DENVER (AP) — A 17-year-old student shot and wounded two administrators at his Denver high school Wednesday as they searched him for weapons, a daily requirement because of the boy’s behavioral issues, authorities said.
The student fled and his vehicle was later found in a remote mountain area about 50 miles (80 kilometers) southwest of Denver, but he remained at large. A shelter in place order was issued by authorities around the small town of Bailey, in Park County.
“He obviously is armed and dangerous and willing to use the weapon, as we’ve learned this morning,” Denver Mayor Michael Hancock warned as law enforcement searched for the student, Austin Lyle.
The shooting occurred at a school shaken by frequent lockdowns and violence, including the killing of a classmate that prompted East High School students to march on the Colorado Capitol earlier this month. Parents who converged on the 2,500-student campus on Wednesday faulted officials for not doing enough to protect their children.
“I am sick of it,” said Jesse Haase, who planned to talk with her daughter about taking her out of classes for the rest of the school year.
Amid the flurry of criticism over lax security, Denver school officials said after the shooting that they would once again put armed officers into the city’s public high schools.
The shooting happened just before 10 a.m. in an office area as Lyle was undergoing a search as part of a “safety plan" that required him to be patted down daily, officials said.
The gun used in the shooting was not immediately recovered, Denver Police Chief Ron Thomas said.
One of the wounded administrators was released from the hospital Wednesday afternoon and the second remained in serious condition, said Heather Burke, a spokesperson for Denver Health hospital.
Hundreds of students on March 3 skipped class and marched in support of stricter gun laws following the death of Luis Garcia, 16, who was shot while sitting in a car near East High School.
There were no school resource officers on campus at the time of Wednesday's shooting, Thomas said.
In June 2020, amid a summer of protests over racial injustice following the murder of George Floyd, Denver Public Schools became one of the districts around the US that decided to phase out its use of police officers in school buildings. That push was fueled by criticism that school resource officers disproportionately arrested Black students, sweeping them into the criminal justice system.
After Wednesday’s shooting, two armed officers will be posted at East High School through the end of the school year, and other city high schools also will each get an officer, said Denver Public Schools Superintendent Alex Marrero.
In a Wednesday letter to the city's Board of Education, Marrero said his decision violated district's policies but added he “can no longer stand on the sidelines.”
“I am the leader of this district who is charged with keeping our scholars and staff safe every day,” he wrote. The school board said it supported the decision.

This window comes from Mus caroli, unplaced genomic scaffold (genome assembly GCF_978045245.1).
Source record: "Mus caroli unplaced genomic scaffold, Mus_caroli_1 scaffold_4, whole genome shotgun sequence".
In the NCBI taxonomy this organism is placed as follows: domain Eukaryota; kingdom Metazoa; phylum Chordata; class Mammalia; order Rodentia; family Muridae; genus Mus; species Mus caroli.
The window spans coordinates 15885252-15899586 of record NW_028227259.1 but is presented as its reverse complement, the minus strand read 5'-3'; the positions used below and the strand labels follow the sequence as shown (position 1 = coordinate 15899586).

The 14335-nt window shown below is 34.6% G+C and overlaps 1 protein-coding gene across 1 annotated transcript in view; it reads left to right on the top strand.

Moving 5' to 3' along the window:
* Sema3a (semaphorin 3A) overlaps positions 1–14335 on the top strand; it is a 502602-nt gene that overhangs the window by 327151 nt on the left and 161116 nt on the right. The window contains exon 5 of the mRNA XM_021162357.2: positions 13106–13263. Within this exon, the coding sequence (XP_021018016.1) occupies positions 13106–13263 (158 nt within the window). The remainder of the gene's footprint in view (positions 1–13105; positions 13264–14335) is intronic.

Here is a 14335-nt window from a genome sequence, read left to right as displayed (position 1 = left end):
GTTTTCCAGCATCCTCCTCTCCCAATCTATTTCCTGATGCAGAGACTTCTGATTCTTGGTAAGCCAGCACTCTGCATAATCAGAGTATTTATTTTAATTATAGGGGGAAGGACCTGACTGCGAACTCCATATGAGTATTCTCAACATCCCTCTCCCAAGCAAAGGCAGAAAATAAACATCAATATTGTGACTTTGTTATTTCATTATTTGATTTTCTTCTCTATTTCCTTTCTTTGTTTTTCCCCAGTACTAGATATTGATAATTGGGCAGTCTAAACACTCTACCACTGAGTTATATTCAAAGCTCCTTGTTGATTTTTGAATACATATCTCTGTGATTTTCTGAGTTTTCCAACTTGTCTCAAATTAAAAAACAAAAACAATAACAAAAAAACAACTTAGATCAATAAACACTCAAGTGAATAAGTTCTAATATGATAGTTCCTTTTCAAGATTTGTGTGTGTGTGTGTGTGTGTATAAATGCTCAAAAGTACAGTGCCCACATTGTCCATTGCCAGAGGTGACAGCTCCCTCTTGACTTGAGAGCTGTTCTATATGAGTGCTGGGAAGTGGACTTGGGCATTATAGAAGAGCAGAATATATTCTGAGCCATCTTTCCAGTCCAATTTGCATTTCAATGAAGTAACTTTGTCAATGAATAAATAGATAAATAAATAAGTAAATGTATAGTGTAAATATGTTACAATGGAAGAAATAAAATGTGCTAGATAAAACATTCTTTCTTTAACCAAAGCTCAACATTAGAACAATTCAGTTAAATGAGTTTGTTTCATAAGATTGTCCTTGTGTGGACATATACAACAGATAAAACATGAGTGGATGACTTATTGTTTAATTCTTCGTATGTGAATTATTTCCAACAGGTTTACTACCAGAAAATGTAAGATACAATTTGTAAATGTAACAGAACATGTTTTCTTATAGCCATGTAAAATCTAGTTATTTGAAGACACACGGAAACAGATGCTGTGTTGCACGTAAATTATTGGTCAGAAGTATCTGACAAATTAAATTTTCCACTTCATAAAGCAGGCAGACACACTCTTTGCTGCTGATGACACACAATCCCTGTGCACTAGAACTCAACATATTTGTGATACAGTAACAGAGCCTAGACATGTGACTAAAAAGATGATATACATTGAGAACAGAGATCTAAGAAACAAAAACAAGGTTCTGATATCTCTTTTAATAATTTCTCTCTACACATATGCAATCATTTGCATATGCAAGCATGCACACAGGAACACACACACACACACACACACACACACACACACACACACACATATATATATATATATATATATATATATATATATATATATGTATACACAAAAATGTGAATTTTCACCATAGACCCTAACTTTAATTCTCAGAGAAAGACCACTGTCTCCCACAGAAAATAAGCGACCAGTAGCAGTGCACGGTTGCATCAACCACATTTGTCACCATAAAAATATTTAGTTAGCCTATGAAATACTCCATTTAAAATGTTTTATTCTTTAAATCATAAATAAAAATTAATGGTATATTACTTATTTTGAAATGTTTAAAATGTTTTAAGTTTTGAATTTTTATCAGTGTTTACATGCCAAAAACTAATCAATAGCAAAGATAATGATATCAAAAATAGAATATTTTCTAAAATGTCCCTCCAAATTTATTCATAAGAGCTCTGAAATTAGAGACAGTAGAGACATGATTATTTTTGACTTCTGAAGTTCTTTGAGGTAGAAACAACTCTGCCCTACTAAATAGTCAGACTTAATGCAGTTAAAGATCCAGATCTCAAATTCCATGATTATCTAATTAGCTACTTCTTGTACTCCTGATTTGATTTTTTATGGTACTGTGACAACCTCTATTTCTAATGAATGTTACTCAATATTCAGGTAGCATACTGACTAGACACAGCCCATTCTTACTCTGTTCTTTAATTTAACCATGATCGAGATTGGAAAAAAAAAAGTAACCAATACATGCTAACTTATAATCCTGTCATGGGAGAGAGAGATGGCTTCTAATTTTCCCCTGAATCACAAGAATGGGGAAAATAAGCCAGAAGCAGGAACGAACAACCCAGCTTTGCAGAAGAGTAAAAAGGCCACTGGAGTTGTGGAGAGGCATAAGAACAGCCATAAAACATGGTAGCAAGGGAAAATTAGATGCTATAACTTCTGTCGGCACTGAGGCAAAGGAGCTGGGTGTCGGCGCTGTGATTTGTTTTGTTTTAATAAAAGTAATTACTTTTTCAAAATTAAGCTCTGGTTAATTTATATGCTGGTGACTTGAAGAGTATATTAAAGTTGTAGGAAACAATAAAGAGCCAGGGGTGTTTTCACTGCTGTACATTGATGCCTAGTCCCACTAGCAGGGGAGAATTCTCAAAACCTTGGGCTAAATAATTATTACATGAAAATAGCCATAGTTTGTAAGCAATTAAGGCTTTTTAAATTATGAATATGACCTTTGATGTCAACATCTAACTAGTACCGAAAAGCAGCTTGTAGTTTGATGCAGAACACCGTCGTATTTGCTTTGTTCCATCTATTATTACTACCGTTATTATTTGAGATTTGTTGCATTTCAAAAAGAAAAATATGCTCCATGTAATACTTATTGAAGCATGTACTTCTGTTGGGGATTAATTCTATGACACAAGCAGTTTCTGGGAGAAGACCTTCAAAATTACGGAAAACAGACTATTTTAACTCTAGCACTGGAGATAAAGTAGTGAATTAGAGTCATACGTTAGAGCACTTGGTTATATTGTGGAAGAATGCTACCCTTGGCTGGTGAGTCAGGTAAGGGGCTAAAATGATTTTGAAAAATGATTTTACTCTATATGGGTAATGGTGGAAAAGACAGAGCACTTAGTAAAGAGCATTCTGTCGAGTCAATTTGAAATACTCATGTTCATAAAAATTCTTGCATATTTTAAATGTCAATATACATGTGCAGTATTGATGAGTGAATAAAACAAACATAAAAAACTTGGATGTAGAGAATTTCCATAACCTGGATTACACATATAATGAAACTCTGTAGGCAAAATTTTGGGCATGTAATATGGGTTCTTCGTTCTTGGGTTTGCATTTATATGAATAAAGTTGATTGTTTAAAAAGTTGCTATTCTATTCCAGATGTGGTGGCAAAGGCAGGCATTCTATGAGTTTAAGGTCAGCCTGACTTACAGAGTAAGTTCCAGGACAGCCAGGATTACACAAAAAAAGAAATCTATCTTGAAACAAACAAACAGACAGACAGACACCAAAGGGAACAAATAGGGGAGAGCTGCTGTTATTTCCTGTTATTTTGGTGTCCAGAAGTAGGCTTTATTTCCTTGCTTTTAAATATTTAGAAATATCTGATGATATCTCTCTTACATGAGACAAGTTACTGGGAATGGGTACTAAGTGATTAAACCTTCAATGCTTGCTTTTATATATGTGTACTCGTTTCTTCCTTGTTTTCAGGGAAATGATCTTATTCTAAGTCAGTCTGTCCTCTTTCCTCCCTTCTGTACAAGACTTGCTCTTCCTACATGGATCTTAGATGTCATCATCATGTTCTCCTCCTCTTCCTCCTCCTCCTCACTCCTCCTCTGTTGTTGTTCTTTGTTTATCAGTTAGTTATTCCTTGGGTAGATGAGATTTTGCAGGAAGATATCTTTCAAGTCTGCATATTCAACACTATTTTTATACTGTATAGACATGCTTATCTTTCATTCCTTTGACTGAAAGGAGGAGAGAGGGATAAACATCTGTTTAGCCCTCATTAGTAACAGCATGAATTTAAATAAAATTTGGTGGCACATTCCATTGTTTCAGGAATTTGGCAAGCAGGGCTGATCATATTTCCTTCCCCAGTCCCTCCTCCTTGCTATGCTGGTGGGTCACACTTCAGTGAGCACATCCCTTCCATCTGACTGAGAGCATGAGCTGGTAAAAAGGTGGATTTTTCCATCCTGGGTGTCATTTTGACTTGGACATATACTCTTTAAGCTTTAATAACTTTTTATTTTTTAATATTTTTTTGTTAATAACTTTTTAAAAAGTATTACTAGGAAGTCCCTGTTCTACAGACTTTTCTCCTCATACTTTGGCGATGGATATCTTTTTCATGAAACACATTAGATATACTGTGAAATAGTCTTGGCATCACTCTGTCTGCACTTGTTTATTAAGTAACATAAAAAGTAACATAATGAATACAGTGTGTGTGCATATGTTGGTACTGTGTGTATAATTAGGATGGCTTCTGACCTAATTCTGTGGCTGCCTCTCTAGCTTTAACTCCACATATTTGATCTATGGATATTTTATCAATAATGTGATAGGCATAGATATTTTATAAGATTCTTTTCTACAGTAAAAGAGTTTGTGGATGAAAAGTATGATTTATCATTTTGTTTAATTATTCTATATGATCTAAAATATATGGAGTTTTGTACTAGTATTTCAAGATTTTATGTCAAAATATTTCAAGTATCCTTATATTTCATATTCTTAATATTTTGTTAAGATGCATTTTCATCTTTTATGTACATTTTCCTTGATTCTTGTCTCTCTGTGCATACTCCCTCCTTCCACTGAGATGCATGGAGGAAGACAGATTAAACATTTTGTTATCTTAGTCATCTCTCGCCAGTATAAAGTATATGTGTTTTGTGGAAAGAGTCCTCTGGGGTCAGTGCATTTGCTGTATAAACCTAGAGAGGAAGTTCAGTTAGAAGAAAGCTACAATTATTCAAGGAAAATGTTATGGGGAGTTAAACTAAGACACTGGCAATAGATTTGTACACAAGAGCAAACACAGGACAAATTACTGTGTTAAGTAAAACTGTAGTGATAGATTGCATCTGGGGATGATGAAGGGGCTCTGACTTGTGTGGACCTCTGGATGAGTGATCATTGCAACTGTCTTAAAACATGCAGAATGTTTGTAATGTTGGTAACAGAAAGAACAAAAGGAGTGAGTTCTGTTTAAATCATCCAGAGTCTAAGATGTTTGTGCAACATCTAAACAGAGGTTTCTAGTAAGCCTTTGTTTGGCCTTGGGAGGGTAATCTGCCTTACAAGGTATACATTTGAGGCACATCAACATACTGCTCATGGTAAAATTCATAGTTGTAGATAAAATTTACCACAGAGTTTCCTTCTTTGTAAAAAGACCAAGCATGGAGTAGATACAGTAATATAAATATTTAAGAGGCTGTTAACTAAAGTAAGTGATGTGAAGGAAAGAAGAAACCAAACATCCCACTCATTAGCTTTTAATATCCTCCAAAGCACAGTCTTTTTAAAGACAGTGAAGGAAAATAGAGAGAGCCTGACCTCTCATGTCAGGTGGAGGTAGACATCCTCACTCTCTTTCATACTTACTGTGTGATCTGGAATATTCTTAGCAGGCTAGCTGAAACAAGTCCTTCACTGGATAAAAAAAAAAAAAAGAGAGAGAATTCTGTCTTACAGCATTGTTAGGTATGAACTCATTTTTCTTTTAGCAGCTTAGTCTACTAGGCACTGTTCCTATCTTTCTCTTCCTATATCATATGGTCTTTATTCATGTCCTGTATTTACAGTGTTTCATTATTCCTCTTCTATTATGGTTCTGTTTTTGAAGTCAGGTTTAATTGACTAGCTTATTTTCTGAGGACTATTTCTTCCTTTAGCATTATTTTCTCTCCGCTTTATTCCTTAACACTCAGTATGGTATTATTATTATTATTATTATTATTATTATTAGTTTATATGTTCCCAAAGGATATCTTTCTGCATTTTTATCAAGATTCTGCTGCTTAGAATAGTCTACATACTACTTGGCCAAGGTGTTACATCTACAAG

Gun violence at schools has become increasingly common in the U.S. with more than 1,300 shooting incidents recorded between 2000 and June 2022, according to government researchers. Those shootings killed 377 people and wounded 1,025, according to a database maintained by the researchers.
Students from East High School had been scheduled to testify Wednesday afternoon before the Colorado Legislature on gun safety bills.
“This is the reality of being young in America: sitting through a shooting and waiting for information just hours before you’re scheduled to testify in support of gun safety bills,” said Gracie Taub, a 16-year-old East High School sophomore and volunteer with Students Demand Action in Colorado.
Lyle transferred to East High School after being disciplined and removed from a high school in nearby Aurora last school year because of unspecified violations of school policies, said Cherry Creek School District spokesperson Lauren Snell.
Marrero said safety plans for students are enacted in response to “past educational and also behavioral experiences,” adding that it’s a common practice throughout Colorado’s public schools. Officials did not give further details on why Lyle was searched daily.
But daily pat downs are rare, said Franci Crepeau-Hobson, a University of Colorado Denver professor specializing in school violence prevention.
“Clearly they were concerned,” said Crepeau-Hobson. “I can’t imagine they’d do that if there wasn’t a history of the kid carrying a weapon.”
Safety plans often follow threatening or suicidal behavior from a student, said Christine Harms with the Colorado School Safety Resource Center.
East High School, not far from downtown, was locked down as police investigated the shooting, and hundreds of parents lined up along a road outside the school.
Some parents and students vented frustration over violence at the school as they surrounded the police chief. Thomas listened quietly, nodding and promising to engage with the school board.
At the edge of the crowd, a man said the city's school board members should be recalled for getting rid of police in school, telling a nearby officer “I just want you to be able to do your job.”
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